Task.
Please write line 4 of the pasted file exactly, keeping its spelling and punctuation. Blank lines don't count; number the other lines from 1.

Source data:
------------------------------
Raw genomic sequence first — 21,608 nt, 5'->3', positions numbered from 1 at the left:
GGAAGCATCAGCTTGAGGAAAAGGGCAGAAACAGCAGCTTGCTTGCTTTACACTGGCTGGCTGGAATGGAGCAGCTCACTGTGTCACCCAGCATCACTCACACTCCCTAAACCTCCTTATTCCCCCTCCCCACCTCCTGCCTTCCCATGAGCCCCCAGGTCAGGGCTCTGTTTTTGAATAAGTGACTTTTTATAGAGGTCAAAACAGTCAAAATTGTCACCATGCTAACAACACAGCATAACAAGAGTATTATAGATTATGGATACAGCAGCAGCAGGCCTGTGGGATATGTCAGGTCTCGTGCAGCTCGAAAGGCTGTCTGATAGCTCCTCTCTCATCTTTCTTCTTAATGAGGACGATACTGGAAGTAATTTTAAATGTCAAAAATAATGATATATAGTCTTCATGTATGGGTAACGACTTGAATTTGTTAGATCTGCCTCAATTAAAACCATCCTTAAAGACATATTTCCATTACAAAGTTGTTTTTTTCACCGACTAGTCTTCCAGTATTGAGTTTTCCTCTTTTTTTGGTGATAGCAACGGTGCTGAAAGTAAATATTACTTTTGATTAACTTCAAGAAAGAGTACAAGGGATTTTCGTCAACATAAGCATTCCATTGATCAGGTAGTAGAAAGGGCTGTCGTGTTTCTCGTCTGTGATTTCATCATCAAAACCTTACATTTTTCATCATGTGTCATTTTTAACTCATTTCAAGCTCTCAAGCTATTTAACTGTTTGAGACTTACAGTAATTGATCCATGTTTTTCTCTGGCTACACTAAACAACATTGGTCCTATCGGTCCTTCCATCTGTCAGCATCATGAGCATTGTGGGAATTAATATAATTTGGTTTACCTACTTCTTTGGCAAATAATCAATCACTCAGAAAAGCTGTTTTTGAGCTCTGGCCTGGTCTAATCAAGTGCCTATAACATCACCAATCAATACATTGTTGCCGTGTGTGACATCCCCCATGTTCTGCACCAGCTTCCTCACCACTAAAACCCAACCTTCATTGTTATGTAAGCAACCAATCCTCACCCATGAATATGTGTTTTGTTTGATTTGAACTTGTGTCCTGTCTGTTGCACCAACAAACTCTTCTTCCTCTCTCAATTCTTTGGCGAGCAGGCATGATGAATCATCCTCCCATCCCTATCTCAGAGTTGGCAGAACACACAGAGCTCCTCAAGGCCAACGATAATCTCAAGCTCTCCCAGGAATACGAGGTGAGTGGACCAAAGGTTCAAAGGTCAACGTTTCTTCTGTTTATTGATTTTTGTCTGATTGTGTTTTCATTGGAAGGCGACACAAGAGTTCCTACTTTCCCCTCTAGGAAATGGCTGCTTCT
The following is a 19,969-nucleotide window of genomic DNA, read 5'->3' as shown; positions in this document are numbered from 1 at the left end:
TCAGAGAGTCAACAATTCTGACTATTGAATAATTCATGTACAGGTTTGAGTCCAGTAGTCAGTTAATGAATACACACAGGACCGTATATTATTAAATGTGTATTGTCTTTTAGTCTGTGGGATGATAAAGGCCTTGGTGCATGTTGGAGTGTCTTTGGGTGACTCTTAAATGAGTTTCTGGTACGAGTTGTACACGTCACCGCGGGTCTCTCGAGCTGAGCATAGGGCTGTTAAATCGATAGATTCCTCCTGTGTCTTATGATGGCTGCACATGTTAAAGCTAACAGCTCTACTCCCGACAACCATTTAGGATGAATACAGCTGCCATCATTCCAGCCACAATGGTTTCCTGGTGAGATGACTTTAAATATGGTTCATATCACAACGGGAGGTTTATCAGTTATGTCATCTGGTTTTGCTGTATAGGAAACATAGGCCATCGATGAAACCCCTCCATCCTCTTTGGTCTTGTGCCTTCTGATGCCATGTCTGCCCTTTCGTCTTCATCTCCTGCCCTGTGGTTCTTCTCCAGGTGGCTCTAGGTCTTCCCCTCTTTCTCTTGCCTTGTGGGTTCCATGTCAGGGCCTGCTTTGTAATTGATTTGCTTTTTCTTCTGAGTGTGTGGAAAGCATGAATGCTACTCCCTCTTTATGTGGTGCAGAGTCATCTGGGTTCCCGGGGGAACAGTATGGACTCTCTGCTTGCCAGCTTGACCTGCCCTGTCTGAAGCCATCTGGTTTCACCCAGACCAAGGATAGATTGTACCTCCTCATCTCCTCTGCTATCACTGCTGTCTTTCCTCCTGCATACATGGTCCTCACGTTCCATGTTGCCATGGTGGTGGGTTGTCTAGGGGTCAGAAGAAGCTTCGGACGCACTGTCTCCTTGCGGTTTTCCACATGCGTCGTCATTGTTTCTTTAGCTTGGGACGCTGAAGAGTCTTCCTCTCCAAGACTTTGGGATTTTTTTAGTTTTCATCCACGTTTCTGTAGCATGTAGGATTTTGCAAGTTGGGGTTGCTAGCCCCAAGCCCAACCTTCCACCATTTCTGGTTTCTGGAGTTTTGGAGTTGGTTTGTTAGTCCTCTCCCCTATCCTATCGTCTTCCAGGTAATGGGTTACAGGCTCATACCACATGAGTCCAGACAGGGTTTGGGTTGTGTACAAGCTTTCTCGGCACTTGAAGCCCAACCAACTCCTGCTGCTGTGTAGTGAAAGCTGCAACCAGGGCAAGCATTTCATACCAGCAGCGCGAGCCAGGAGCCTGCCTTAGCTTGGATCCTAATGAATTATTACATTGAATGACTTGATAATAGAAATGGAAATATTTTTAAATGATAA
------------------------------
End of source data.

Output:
TCAGAGAGTCAACAATTCTGACTATTGAATAATTCATGTACAGGTTTGAGTCCAGTAGTCAGTTAATGAATACACACAGGACCGTATATTATTAAATGTGTATTGTCTTTTAGTCTGTGGGATGATAAAGGCCTTGGTGCATGTTGGAGTGTCTTTGGGTGACTCTTAAATGAGTTTCTGGTACGAGTTGTACACGTCACCGCGGGTCTCTCGAGCTGAGCATAGGGCTGTTAAATCGATAGATTCCTCCTGTGTCTTATGATGGCTGCACATGTTAAAGCTAACAGCTCTACTCCCGACAACCATTTAGGATGAATACAGCTGCCATCATTCCAGCCACAATGGTTTCCTGGTGAGATGACTTTAAATATGGTTCATATCACAACGGGAGGTTTATCAGTTATGTCATCTGGTTTTGCTGTATAGGAAACATAGGCCATCGATGAAACCCCTCCATCCTCTTTGGTCTTGTGCCTTCTGATGCCATGTCTGCCCTTTCGTCTTCATCTCCTGCCCTGTGGTTCTTCTCCAGGTGGCTCTAGGTCTTCCCCTCTTTCTCTTGCCTTGTGGGTTCCATGTCAGGGCCTGCTTTGTAATTGATTTGCTTTTTCTTCTGAGTGTGTGGAAAGCATGAATGCTACTCCCTCTTTATGTGGTGCAGAGTCATCTGGGTTCCCGGGGGAACAGTATGGACTCTCTGCTTGCCAGCTTGACCTGCCCTGTCTGAAGCCATCTGGTTTCACCCAGACCAAGGATAGATTGTACCTCCTCATCTCCTCTGCTATCACTGCTGTCTTTCCTCCTGCATACATGGTCCTCACGTTCCATGTTGCCATGGTGGTGGGTTGTCTAGGGGTCAGAAGAAGCTTCGGACGCACTGTCTCCTTGCGGTTTTCCACATGCGTCGTCATTGTTTCTTTAGCTTGGGACGCTGAAGAGTCTTCCTCTCCAAGACTTTGGGATTTTTTTAGTTTTCATCCACGTTTCTGTAGCATGTAGGATTTTGCAAGTTGGGGTTGCTAGCCCCAAGCCCAACCTTCCACCATTTCTGGTTTCTGGAGTTTTGGAGTTGGTTTGTTAGTCCTCTCCCCTATCCTATCGTCTTCCAGGTAATGGGTTACAGGCTCATACCACATGAGTCCAGACAGGGTTTGGGTTGTGTACAAGCTTTCTCGGCACTTGAAGCCCAACCAACTCCTGCTGCTGTGTAGTGAAAGCTGCAACCAGGGCAAGCATTTCATACCAGCAGCGCGAGCCAGGAGCCTGCCTTAGCTTGGATCCTAATGAATTATTACATTGAATGACTTGATAATAGAAATGGAAATATTTTTAAATGATAA